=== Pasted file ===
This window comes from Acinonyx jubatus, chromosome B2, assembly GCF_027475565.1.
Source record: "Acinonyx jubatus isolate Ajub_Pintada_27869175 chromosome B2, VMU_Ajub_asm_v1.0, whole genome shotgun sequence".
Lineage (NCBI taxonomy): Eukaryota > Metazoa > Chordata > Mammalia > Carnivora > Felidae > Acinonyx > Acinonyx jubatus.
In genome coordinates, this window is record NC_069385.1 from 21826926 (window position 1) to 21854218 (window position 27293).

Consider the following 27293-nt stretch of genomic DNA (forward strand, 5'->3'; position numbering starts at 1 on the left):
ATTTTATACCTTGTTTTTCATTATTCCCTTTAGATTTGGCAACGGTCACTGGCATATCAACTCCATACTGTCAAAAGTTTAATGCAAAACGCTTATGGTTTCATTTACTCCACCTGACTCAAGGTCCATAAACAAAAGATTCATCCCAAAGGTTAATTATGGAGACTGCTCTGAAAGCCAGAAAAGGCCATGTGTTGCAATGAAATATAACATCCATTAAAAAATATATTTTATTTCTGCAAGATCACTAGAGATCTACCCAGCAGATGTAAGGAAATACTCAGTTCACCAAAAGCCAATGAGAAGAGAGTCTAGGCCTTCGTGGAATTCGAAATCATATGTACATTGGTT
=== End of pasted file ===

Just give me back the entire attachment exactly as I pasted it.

This window comes from Acinonyx jubatus, chromosome B2, assembly GCF_027475565.1.
Source record: "Acinonyx jubatus isolate Ajub_Pintada_27869175 chromosome B2, VMU_Ajub_asm_v1.0, whole genome shotgun sequence".
Lineage (NCBI taxonomy): Eukaryota > Metazoa > Chordata > Mammalia > Carnivora > Felidae > Acinonyx > Acinonyx jubatus.
In genome coordinates, this window is record NC_069385.1 from 21826926 (window position 1) to 21854218 (window position 27293).

Consider the following 27293-nt stretch of genomic DNA (forward strand, 5'->3'; position numbering starts at 1 on the left):
ATTTTATACCTTGTTTTTCATTATTCCCTTTAGATTTGGCAACGGTCACTGGCATATCAACTCCATACTGTCAAAAGTTTAATGCAAAACGCTTATGGTTTCATTTACTCCACCTGACTCAAGGTCCATAAACAAAAGATTCATCCCAAAGGTTAATTATGGAGACTGCTCTGAAAGCCAGAAAAGGCCATGTGTTGCAATGAAATATAACATCCATTAAAAAATATATTTTATTTCTGCAAGATCACTAGAGATCTACCCAGCAGATGTAAGGAAATACTCAGTTCACCAAAAGCCAATGAGAAGAGAGTCTAGGCCTTCGTGGAATTCGAAATCATATGTACATTGGTT